We have had a very broad consultation on those matters, and we looked at the issue of part-time workers—an issue that has caused me great concern. We tried to find a way to assist part-time workers much more effectively. So far, it has proved very difficult to ensure that employers can register what are, in some cases, quite small jobs. We have not been able to find a way around that, but I am open to suggestions on how we might do that. I remain concerned about the issue that my hon. Friend raises.

For the new personal accounts to be successful, those on lower than average earnings will need to be persuaded that it is in their interests to invest in the new pensions. If they are not so persuaded, there is a danger that they will opt out, and that the whole system, and the benefits that it is supposed to bring, will collapse. The Pensions Minister himself said today that there was an issue in that respect; what can he say today to allay fears that those on lower than average earnings may opt out, and that the system may be fundamentally weakened?

I can reassure the hon. Gentleman that unlike the previous Conservative Government—who, pound for pound, took away all savings from those who saved, so that they did not benefit—we have introduced a savings credit, which enables those with savings to benefit, even if they are on pension credit. The Pensions Commission has made it clear that people have to save more. For the vast majority, the downsides of not saving outweigh the risk of saving that the hon. Gentleman identifies.

It is very difficult to predict which people will be in the group that the hon. Gentleman identifies. Those with pension pots of under £16,000 would have the benefit of trivial commutation. Those with pension pots of over £16,000 could get 25 per cent. back, so they would benefit from saving. Some of the suggested solutions are enormously expensive. None of them has been favoured by the hon. Gentleman’s party, as far as I am aware, although I heard a rather odd suggestion from the hon. Member for Epsom and Ewell (Chris Grayling) that everyone who made a contribution and did not benefit should have their contributions refunded—a suggestion about which, I suspect, the pensions industry would be very unhappy.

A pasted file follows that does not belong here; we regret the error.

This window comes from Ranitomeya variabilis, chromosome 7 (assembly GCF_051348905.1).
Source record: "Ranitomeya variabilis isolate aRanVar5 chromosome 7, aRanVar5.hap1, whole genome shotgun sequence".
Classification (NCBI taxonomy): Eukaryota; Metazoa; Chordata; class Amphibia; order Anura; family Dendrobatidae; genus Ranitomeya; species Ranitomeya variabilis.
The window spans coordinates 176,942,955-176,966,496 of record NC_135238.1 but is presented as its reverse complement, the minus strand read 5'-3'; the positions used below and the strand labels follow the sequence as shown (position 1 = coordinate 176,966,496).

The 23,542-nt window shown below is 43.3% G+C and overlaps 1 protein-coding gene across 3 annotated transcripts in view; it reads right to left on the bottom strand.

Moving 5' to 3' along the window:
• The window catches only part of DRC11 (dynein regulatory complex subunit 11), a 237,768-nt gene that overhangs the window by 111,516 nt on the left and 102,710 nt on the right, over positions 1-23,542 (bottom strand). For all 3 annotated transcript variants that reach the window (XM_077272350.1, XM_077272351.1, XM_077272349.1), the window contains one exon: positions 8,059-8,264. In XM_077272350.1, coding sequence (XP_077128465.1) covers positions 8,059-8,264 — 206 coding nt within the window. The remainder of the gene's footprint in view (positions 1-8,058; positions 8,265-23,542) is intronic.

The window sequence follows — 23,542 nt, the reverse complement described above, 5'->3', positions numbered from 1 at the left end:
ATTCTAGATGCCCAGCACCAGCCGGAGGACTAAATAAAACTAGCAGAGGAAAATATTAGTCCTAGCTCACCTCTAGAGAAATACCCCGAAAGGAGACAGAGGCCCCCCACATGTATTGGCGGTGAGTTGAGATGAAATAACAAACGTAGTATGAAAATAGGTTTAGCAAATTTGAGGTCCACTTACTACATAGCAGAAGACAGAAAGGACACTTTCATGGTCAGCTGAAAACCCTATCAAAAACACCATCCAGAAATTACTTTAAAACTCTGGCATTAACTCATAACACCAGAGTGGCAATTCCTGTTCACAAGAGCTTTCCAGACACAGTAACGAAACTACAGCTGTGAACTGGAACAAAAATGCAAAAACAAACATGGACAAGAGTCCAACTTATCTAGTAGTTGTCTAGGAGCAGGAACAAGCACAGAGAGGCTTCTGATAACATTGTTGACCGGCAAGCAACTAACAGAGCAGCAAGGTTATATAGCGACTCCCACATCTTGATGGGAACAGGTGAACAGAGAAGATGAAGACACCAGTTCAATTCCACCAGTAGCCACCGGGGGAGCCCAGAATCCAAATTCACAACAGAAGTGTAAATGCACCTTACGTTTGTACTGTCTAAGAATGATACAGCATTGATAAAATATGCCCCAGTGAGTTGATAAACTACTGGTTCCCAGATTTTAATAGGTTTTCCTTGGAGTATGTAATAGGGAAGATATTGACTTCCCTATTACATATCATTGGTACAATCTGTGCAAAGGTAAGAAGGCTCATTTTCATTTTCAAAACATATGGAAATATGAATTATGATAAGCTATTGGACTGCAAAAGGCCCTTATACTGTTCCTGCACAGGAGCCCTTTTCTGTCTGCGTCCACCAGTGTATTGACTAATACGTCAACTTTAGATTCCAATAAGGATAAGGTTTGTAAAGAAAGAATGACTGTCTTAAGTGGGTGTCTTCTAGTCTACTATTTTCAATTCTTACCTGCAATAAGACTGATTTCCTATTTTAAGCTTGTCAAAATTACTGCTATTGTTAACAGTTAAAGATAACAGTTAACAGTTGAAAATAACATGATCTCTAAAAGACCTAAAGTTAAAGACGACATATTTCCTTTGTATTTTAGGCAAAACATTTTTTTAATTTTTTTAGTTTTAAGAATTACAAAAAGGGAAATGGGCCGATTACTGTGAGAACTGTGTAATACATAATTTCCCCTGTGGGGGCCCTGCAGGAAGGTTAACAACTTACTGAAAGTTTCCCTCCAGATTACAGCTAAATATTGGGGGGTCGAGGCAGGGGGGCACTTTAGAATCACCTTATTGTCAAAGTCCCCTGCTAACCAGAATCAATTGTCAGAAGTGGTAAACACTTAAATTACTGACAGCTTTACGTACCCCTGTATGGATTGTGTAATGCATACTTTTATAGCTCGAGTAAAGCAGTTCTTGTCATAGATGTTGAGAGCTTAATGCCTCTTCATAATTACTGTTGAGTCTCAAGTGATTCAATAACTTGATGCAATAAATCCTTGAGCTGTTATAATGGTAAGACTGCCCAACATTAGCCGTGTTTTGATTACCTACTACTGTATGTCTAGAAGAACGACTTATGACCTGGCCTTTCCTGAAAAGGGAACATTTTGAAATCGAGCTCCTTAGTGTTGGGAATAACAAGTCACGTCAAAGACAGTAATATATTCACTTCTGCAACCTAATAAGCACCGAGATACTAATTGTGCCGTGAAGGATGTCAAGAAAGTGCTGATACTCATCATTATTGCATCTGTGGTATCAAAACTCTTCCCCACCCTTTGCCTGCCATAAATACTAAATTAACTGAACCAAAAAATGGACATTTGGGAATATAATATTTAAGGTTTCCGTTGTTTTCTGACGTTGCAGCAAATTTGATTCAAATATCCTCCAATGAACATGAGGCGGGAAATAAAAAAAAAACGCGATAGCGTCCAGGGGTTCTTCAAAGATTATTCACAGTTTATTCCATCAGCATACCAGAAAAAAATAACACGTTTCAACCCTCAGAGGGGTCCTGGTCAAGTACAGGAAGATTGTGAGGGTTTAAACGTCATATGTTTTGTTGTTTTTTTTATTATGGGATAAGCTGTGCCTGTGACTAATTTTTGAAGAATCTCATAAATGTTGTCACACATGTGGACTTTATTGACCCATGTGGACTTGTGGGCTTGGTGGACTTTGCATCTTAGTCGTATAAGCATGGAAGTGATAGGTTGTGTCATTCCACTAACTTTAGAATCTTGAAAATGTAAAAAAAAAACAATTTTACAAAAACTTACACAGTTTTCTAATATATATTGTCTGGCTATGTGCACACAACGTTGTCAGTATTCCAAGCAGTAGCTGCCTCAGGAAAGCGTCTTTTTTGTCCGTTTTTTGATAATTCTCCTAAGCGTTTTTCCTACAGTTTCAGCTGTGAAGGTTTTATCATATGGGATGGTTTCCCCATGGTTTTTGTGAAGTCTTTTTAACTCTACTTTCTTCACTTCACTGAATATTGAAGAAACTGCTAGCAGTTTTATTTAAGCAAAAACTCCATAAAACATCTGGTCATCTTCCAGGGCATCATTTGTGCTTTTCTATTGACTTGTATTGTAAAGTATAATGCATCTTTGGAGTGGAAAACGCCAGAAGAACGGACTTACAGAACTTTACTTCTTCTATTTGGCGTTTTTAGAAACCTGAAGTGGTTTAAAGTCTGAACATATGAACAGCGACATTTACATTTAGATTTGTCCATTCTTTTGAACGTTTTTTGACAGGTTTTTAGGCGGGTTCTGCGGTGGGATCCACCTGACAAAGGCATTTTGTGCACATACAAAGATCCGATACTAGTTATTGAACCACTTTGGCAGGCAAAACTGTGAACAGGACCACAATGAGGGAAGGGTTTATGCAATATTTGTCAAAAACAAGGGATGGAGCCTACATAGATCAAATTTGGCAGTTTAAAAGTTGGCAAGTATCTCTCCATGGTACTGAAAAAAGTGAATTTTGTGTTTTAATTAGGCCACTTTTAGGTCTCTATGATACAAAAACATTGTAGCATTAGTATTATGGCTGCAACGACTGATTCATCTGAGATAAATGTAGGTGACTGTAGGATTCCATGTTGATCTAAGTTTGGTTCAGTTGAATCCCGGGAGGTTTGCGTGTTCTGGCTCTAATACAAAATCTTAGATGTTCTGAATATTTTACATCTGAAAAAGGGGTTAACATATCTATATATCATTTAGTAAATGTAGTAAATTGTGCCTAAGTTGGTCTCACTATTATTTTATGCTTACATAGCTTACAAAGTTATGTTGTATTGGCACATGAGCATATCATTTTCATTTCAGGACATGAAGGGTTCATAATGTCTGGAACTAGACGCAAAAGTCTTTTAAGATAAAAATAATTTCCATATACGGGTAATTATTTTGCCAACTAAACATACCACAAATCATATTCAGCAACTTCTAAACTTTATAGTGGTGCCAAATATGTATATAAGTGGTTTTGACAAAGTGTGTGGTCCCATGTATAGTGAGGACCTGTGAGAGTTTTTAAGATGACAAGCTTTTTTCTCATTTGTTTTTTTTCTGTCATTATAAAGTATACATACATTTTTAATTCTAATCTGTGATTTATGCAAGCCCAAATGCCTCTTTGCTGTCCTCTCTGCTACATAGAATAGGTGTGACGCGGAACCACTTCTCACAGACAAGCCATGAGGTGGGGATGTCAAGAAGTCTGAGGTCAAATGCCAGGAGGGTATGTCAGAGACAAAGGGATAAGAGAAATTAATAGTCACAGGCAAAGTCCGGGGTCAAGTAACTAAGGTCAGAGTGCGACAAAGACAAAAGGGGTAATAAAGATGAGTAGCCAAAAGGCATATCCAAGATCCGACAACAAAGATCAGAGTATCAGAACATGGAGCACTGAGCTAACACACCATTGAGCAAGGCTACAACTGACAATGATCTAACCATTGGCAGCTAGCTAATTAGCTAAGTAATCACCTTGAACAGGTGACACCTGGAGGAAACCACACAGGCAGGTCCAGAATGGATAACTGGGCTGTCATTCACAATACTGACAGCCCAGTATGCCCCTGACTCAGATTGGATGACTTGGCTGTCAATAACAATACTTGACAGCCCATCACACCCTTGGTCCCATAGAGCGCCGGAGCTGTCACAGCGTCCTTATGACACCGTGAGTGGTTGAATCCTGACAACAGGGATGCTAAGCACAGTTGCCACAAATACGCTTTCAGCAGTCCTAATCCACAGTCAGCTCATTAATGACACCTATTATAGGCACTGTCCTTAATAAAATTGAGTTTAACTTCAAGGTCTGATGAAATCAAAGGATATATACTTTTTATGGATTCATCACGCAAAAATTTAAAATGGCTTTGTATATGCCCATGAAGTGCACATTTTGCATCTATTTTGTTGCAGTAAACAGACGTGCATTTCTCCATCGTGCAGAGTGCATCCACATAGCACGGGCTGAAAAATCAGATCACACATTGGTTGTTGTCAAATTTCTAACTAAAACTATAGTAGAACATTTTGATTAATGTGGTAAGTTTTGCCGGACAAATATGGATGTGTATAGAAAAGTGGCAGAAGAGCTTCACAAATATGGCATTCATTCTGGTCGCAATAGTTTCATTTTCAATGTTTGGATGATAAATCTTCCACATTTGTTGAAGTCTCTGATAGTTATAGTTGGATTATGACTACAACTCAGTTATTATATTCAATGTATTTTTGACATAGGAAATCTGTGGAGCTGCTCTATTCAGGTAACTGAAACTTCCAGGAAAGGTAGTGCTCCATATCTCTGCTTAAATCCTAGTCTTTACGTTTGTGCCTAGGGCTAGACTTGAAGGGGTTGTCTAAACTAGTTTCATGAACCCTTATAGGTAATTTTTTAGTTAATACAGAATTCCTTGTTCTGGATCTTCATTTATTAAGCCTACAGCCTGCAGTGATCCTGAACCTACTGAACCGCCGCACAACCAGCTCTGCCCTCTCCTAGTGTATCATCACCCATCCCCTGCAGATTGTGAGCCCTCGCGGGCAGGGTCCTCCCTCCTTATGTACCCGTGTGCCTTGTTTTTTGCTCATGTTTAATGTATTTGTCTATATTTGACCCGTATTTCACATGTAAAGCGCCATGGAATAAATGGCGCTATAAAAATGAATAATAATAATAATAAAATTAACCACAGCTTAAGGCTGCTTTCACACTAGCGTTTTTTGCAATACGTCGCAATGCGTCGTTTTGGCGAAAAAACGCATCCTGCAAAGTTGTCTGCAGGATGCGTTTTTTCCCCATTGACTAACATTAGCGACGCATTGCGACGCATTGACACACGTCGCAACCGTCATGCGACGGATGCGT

I warmly welcome what my hon. Friend has done to promote occupational pension schemes, but what reassurance can he offer my constituents who worked, often for many years, for BUSM and contributed to its pension scheme, only to be left high and dry when much of the firm went bankrupt and the remnants were sold on to other firms? Will he meet me to discuss their position?

I would be happy to meet my right hon. Friend. As I understand it, when the business went down, the assets were passed from one company to another, and there are difficulties in getting the trustees to bring together the required information. However, I would be happy to meet my right hon. Friend and see whether there are ways in which we can help. If the company is in the position in which I think it is, the Pension Protection Fund would probably be able to provide help in due course, but I do not want to be categorical about that until I have had a discussion with her.

Did the Minister hear the chief executive of the personal accounts delivery authority on Radio 4 on 29 December, when he declined to commit himself to a 2012 start date for personal accounts? Does he agree that such a delay would be very worrying, and is he totally confident that the scheme will begin on schedule in 2012?

We intend it to begin in 2012, and the chief executive has been informed that that is what we intend.